1001 Uses For Dental Floss #36- Do-It-Yourself Surgery–Don’t!

First of all, it has to be very clear that certain acts which are carried out by a trained professional should never be done by an amateur, even if these non-specialists are very intelligent, and very dextrous. Clear? Yes? Okay, let’s go on.

There are multiple things done with floss that could be called do-it-yourself projects, and I’ve already mentioned some, but those involving health are not among them. Of course, flossing itself is a DIY act, but including that in the admonition above would be ludicrous, and that’s not what I’m talking about. So, here goes.

I came across an article in the NT News (Northern Territory, Australia) about a man who had his lip sliced open from nose to the base of his teeth by being hit in the face with a guitar (gruesome, true, but things can get pretty rough in the Outback). Arriving at a hospital emergency room in the wee hours of the morning, he was told to come back during daylight, when the staff surgeon would be available (10 hours later, according to the story). So far, sounds like Canada, or at least, Quebec.

But those Australians are a self-sufficient bunch. Having threaded meat in the bush and as a chef in the kitchen of a restaurant, he felt qualified to do the job, and sewed his lip himself, using a sewing needle and floss. Did he think the floss would be closer to sterile than sewing thread? I don’t know if he did, but wouldn’t be. Had he had enough to drink to provide local analgesia?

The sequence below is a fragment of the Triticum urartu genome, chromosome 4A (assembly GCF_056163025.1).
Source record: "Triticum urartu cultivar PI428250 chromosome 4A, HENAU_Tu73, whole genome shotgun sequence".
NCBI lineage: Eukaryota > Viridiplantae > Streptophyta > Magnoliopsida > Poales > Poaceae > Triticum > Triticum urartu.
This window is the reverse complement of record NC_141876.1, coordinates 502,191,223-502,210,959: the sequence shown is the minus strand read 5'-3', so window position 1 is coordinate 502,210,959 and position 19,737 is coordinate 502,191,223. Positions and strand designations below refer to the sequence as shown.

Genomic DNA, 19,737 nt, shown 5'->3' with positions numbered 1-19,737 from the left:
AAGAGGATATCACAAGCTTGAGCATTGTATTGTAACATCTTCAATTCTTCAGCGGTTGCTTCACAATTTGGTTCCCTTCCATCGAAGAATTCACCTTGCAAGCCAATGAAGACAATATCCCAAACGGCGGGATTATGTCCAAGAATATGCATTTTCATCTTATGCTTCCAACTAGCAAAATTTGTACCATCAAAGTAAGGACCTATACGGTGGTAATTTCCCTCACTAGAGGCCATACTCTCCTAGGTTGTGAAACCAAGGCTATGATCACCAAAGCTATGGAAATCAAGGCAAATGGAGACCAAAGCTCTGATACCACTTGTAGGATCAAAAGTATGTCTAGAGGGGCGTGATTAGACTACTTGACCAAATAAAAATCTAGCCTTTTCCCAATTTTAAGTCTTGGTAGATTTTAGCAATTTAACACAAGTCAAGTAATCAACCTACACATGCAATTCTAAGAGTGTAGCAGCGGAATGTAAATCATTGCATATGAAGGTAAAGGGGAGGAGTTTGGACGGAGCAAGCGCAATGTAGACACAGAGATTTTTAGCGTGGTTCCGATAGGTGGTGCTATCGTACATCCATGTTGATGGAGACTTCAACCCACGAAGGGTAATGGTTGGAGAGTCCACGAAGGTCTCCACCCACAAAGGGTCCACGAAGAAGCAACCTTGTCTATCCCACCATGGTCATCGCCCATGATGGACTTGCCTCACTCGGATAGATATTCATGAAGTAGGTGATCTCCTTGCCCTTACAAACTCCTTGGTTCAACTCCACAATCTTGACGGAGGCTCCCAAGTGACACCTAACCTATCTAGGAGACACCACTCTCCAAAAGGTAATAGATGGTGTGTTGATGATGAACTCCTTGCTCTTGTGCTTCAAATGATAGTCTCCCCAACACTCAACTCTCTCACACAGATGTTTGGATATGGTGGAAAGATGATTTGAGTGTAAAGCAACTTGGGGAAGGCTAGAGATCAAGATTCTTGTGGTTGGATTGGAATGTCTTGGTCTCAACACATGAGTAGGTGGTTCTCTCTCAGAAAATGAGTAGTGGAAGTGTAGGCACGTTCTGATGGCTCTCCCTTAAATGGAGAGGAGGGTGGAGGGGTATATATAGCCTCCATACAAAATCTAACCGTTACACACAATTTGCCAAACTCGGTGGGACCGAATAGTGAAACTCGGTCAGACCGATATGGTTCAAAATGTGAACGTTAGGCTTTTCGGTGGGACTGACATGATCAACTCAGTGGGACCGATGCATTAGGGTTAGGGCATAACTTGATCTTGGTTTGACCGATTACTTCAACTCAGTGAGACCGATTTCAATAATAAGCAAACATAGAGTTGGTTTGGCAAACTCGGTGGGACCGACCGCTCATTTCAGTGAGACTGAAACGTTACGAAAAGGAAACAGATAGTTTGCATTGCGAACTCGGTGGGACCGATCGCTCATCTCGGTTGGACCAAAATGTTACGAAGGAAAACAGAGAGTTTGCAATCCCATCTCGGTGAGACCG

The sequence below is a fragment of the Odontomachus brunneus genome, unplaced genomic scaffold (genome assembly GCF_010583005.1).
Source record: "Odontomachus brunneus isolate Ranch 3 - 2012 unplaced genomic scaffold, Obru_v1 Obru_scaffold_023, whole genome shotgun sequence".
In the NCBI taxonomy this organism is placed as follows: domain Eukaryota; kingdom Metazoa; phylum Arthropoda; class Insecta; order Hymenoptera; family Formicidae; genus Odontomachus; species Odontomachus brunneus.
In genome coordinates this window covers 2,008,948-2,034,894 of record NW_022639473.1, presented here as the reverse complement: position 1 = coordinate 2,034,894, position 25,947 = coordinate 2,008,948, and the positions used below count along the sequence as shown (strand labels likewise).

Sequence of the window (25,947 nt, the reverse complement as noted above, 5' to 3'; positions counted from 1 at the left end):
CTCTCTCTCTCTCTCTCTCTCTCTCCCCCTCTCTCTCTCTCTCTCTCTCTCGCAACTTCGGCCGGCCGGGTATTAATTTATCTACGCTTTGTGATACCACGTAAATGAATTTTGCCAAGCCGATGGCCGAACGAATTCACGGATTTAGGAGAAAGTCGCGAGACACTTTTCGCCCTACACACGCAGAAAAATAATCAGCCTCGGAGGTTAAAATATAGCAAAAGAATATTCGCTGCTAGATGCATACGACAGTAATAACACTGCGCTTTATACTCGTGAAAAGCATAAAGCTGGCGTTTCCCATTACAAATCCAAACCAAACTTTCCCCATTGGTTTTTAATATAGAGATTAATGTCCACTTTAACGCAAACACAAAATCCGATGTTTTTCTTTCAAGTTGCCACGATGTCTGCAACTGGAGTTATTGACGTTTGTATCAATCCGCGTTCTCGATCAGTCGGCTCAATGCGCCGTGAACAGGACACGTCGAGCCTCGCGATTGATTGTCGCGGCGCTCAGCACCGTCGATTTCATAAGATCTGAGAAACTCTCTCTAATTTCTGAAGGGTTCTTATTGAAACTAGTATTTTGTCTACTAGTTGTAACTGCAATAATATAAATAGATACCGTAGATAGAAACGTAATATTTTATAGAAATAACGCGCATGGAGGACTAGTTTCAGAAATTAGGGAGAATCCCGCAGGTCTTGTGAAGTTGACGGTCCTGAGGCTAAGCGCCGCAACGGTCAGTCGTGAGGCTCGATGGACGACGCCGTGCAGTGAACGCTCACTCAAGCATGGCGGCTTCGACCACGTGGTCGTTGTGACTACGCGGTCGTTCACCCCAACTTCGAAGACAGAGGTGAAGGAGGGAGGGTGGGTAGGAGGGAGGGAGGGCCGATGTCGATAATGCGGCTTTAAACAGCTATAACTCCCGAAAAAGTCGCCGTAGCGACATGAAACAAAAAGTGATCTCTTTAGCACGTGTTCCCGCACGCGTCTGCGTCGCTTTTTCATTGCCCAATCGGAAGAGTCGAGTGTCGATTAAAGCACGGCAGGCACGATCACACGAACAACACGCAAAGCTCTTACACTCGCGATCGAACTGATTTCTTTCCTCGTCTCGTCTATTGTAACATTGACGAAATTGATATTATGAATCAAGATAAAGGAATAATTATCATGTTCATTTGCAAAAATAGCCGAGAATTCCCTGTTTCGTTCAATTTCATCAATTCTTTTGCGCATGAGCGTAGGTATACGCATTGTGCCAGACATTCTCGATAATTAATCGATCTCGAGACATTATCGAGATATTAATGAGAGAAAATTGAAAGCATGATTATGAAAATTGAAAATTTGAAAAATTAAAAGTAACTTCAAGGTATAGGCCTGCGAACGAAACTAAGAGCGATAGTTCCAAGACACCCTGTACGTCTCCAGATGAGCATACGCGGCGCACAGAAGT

Not much news in The Northern territory, so this item qualified, but that’s something else. And the results of his DIY efforts? No mention, but he likely at minimum had  some scarring, if not an infection of the upper lip or face, and may even have had a failure to reattach. Definitely not a good idea. In similar circumstances, you should let the plastic surgeon do this, even if you have to wait (yes, even 10 hours!)

I’ve seen several reports of men (it always seems to be men doing this sort of thing) who used floss they tied around their teeth and tightened to produce orthodontic movements to correct crooked teeth. Could happen, I guess, if done exactly right, which in this situation is mostly a matter of luck, not skill. They all claimed success, but that would only be visible success with the front teeth, not the rear teeth. This could have resulted, because of overly heavy pressure of uneven pressure, or in a mouth where the bone around the roots was already compromised, in bone loss, tooth loss, gum infection, damage to the joints of the jaw, broken teeth, decay, and an abundance of other problems which orthodontists are trained to prevent or avoid by studying for a minimum of 12 years of university and professional education.

And then there was the instance of a couple who had a pet chicken (yes!) who was injured and needed surgery, which they performed, using dental floss. I’ll leave that for one of the next posts, so as not to upset the animal lovers in my readership this time around. So, if you have a tender heart when it comes to animals, maybe you could look away next time. That means you, Sharon.

Just keep on flossing.

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